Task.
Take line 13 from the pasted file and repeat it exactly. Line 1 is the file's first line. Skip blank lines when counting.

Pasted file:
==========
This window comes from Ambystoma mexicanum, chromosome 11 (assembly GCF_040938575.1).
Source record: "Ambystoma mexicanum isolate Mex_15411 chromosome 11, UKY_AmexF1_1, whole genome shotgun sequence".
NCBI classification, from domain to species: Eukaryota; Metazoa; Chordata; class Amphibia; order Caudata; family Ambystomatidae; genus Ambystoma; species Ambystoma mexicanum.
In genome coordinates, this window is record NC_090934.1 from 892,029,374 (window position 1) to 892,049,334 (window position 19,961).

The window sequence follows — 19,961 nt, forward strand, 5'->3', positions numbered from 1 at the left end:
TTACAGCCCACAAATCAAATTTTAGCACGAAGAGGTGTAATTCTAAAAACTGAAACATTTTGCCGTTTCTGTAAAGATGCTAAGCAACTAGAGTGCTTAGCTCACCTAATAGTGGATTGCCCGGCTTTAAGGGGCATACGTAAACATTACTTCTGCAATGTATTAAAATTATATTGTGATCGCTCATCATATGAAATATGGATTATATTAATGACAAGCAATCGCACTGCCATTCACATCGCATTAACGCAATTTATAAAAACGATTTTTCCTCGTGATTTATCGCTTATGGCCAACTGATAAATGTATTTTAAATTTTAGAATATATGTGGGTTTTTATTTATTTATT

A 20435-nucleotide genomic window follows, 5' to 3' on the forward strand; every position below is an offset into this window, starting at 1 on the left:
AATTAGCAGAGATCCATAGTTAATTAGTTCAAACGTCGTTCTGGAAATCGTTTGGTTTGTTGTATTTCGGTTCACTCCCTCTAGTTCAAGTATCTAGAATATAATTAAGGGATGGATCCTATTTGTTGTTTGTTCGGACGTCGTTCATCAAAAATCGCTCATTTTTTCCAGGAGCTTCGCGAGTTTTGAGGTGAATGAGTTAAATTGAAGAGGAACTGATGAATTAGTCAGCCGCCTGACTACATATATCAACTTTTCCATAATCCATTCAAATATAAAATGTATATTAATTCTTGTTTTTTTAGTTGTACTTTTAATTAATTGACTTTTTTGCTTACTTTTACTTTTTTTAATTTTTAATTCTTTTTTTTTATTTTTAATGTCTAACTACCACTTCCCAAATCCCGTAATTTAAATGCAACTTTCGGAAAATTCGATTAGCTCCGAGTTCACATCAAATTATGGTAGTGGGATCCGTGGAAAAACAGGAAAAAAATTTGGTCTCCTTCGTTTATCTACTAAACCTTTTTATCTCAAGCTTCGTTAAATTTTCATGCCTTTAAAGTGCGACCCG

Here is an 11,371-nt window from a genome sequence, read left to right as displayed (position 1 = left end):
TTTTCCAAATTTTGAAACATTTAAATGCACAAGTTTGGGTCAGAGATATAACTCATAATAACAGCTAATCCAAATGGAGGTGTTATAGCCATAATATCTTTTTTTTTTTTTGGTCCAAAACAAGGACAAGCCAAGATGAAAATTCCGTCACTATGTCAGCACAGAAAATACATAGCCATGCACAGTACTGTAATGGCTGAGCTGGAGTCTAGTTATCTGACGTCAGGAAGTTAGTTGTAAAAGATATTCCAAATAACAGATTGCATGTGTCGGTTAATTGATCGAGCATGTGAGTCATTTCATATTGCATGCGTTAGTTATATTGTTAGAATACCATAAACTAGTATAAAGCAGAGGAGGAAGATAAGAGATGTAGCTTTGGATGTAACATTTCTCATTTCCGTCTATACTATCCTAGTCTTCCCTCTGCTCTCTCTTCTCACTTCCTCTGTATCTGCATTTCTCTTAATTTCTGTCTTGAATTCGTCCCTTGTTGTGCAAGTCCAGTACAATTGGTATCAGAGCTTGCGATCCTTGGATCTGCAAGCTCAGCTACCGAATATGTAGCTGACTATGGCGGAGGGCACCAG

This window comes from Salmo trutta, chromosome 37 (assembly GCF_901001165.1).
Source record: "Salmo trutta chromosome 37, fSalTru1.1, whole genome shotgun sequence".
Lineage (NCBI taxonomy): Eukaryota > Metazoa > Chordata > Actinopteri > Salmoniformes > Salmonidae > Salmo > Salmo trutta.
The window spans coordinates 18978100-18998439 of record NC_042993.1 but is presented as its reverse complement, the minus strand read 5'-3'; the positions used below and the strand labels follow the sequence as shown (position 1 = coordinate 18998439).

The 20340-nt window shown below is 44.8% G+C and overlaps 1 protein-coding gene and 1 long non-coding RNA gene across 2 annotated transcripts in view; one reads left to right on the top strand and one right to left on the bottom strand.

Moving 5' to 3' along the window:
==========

Lineage (NCBI taxonomy): Eukaryota > Metazoa > Chordata > Actinopteri > Salmoniformes > Salmonidae > Salmo > Salmo trutta.